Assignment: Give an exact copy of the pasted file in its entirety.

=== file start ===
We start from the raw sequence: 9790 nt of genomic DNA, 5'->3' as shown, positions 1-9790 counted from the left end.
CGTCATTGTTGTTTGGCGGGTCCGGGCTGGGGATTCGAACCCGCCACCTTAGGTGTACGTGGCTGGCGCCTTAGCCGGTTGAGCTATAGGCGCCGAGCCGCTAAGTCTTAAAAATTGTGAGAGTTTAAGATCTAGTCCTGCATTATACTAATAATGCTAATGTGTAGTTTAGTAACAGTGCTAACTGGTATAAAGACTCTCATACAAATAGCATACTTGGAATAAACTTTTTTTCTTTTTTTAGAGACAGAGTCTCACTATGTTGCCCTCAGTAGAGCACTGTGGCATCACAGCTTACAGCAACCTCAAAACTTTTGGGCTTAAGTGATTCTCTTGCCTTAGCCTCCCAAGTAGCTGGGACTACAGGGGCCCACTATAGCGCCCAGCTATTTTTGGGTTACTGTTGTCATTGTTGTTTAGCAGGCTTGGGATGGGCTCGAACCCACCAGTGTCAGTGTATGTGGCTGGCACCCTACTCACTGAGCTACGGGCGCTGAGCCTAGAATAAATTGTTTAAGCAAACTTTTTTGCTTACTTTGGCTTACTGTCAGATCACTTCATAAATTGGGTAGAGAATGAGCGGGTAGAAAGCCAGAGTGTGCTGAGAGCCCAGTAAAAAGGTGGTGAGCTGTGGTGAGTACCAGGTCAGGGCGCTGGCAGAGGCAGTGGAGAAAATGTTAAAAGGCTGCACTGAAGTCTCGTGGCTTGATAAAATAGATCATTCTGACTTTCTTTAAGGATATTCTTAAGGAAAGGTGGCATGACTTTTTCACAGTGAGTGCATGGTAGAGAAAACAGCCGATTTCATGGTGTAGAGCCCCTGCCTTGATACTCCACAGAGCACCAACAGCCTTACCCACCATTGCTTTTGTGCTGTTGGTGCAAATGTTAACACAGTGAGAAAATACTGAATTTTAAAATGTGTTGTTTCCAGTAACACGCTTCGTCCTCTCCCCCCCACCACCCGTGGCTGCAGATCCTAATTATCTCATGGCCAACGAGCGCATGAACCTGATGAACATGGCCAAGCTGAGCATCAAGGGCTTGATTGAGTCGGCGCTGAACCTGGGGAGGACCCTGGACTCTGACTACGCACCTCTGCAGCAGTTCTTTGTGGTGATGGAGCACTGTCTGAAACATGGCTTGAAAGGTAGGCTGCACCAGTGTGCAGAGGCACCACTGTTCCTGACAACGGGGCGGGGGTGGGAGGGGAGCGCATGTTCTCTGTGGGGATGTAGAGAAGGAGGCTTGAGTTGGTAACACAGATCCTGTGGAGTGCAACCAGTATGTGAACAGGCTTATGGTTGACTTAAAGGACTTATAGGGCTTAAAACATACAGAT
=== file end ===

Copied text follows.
We start from the raw sequence: 9790 nt of genomic DNA, 5'->3' as shown, positions 1-9790 counted from the left end.
CGTCATTGTTGTTTGGCGGGTCCGGGCTGGGGATTCGAACCCGCCACCTTAGGTGTACGTGGCTGGCGCCTTAGCCGGTTGAGCTATAGGCGCCGAGCCGCTAAGTCTTAAAAATTGTGAGAGTTTAAGATCTAGTCCTGCATTATACTAATAATGCTAATGTGTAGTTTAGTAACAGTGCTAACTGGTATAAAGACTCTCATACAAATAGCATACTTGGAATAAACTTTTTTTCTTTTTTTAGAGACAGAGTCTCACTATGTTGCCCTCAGTAGAGCACTGTGGCATCACAGCTTACAGCAACCTCAAAACTTTTGGGCTTAAGTGATTCTCTTGCCTTAGCCTCCCAAGTAGCTGGGACTACAGGGGCCCACTATAGCGCCCAGCTATTTTTGGGTTACTGTTGTCATTGTTGTTTAGCAGGCTTGGGATGGGCTCGAACCCACCAGTGTCAGTGTATGTGGCTGGCACCCTACTCACTGAGCTACGGGCGCTGAGCCTAGAATAAATTGTTTAAGCAAACTTTTTTGCTTACTTTGGCTTACTGTCAGATCACTTCATAAATTGGGTAGAGAATGAGCGGGTAGAAAGCCAGAGTGTGCTGAGAGCCCAGTAAAAAGGTGGTGAGCTGTGGTGAGTACCAGGTCAGGGCGCTGGCAGAGGCAGTGGAGAAAATGTTAAAAGGCTGCACTGAAGTCTCGTGGCTTGATAAAATAGATCATTCTGACTTTCTTTAAGGATATTCTTAAGGAAAGGTGGCATGACTTTTTCACAGTGAGTGCATGGTAGAGAAAACAGCCGATTTCATGGTGTAGAGCCCCTGCCTTGATACTCCACAGAGCACCAACAGCCTTACCCACCATTGCTTTTGTGCTGTTGGTGCAAATGTTAACACAGTGAGAAAATACTGAATTTTAAAATGTGTTGTTTCCAGTAACACGCTTCGTCCTCTCCCCCCCACCACCCGTGGCTGCAGATCCTAATTATCTCATGGCCAACGAGCGCATGAACCTGATGAACATGGCCAAGCTGAGCATCAAGGGCTTGATTGAGTCGGCGCTGAACCTGGGGAGGACCCTGGACTCTGACTACGCACCTCTGCAGCAGTTCTTTGTGGTGATGGAGCACTGTCTGAAACATGGCTTGAAAGGTAGGCTGCACCAGTGTGCAGAGGCACCACTGTTCCTGACAACGGGGCGGGGGTGGGAGGGGAGCGCATGTTCTCTGTGGGGATGTAGAGAAGGAGGCTTGAGTTGGTAACACAGATCCTGTGGAGTGCAACCAGTATGTGAACAGGCTTATGGTTGACTTAAAGGACTTATAGGGCTTAAAACATACAGAT